A history of the National Hospital, Queen Square: in 10 objects

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National Hospital - West Elevation - contract drawing no. 7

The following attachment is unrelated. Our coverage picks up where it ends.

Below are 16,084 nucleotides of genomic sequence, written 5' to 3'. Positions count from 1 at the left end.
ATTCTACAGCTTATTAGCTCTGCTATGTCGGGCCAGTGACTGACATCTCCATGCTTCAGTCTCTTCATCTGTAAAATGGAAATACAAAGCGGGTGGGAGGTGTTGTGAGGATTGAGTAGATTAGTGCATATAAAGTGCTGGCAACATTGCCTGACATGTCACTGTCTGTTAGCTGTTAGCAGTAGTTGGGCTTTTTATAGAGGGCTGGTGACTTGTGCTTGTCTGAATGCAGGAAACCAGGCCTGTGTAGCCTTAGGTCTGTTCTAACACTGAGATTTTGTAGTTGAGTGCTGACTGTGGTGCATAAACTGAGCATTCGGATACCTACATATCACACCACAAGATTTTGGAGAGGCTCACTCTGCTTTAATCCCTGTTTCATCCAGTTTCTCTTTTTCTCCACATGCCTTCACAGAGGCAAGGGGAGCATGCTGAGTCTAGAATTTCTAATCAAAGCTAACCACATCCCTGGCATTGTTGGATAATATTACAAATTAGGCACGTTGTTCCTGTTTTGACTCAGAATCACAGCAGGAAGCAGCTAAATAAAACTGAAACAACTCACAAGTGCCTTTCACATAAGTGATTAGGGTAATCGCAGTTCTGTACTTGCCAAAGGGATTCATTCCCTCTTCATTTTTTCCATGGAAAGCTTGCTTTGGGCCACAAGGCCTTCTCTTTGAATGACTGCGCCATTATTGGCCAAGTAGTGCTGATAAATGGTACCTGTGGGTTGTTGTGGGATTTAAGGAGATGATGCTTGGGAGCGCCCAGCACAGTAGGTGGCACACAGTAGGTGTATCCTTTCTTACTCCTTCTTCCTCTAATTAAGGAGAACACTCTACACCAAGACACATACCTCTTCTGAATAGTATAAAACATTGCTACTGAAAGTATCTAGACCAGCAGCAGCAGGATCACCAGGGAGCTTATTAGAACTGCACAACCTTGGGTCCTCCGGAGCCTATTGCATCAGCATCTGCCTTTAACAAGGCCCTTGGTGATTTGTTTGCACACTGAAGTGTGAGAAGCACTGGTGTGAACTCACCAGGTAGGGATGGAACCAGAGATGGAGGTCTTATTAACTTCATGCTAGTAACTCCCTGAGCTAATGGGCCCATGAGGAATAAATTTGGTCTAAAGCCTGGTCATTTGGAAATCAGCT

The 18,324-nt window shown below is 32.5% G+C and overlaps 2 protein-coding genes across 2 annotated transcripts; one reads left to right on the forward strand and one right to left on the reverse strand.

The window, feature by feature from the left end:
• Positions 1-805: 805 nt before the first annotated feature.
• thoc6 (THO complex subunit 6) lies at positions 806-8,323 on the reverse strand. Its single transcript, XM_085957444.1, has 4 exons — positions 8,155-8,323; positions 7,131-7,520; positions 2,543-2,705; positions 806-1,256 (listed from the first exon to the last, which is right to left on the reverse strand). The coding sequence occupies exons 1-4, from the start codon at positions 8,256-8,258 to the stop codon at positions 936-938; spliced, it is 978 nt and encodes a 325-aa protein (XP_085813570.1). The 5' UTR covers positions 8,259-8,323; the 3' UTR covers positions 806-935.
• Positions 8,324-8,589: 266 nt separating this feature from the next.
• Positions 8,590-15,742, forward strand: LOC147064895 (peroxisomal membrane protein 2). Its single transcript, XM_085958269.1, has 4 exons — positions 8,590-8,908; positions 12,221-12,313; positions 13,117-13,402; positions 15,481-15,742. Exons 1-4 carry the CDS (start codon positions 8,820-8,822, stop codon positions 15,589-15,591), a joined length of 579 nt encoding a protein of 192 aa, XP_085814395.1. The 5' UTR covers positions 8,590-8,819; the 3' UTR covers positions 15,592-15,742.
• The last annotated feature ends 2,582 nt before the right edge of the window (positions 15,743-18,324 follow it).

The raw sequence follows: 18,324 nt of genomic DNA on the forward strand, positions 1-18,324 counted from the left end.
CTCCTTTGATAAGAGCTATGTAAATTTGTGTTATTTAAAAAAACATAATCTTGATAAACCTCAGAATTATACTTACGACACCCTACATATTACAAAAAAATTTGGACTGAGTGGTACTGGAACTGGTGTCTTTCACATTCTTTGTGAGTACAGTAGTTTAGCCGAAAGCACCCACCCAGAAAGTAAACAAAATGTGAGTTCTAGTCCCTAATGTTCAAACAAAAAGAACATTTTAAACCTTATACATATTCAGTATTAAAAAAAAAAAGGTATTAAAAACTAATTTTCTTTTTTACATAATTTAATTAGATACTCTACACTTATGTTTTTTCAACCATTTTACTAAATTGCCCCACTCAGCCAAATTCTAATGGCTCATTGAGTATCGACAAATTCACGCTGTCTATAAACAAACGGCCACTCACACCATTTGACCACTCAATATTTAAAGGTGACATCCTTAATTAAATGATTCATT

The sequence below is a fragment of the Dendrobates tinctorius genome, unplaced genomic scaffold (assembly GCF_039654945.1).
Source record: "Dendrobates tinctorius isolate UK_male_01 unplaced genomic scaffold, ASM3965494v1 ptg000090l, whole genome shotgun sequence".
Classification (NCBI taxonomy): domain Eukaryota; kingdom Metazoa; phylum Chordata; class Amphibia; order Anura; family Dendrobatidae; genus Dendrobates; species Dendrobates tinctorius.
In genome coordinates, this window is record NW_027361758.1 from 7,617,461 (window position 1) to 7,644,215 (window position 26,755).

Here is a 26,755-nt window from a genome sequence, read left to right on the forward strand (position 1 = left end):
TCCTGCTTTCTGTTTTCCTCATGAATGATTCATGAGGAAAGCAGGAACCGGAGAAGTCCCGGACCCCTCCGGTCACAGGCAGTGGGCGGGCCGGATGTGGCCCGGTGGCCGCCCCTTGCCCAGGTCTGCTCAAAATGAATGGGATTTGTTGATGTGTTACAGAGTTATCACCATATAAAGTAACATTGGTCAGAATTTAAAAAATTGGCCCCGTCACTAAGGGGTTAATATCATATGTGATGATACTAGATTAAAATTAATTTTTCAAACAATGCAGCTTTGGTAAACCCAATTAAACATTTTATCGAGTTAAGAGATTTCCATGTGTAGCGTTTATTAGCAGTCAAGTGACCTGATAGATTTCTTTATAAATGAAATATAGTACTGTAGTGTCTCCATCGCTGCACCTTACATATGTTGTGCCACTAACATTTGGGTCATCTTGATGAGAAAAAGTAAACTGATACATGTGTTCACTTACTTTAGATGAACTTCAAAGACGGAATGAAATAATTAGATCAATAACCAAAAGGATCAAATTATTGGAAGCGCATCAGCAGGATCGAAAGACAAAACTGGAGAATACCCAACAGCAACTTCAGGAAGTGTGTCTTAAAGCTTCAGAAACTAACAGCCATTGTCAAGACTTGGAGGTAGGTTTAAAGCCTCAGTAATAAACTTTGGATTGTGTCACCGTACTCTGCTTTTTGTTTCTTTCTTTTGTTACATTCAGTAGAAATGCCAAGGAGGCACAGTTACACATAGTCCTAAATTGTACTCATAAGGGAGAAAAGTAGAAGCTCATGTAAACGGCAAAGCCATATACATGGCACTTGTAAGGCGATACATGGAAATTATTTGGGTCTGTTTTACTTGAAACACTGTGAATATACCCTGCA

However, by the early 1870s, the idea of a much larger hospital occupied the minds of the Board of the Charity as the reputation of the Hospital was rising rapidly and the facilities proved totally inadequate to the demand. This architects plan from 1883, is part of a major building programme that decade. In 1885 a new hospital opened on the footprint of what was 23-27 Queen Square and also 6-10 Powis Place. This included the Albany Wing - a memorial to the Duke of Albany who had played a key role in fundraising for the expansion. The Hospital now had 160 beds, and outpatient department for 200, as well as a Chapel. The Hospital was also the first to have day rooms and to host concerts and entertainments for patients, to have an electrical room, and one of the first to have a gymnasium. It was still funded by philanthropic donations and charitable giving.The frontage remains very similar today, only lacking the weather vane and cupola on the roof. The original plan, together with others from this period, is held in Queen Square Archives, and prints are available for sale in Queen Square Library.

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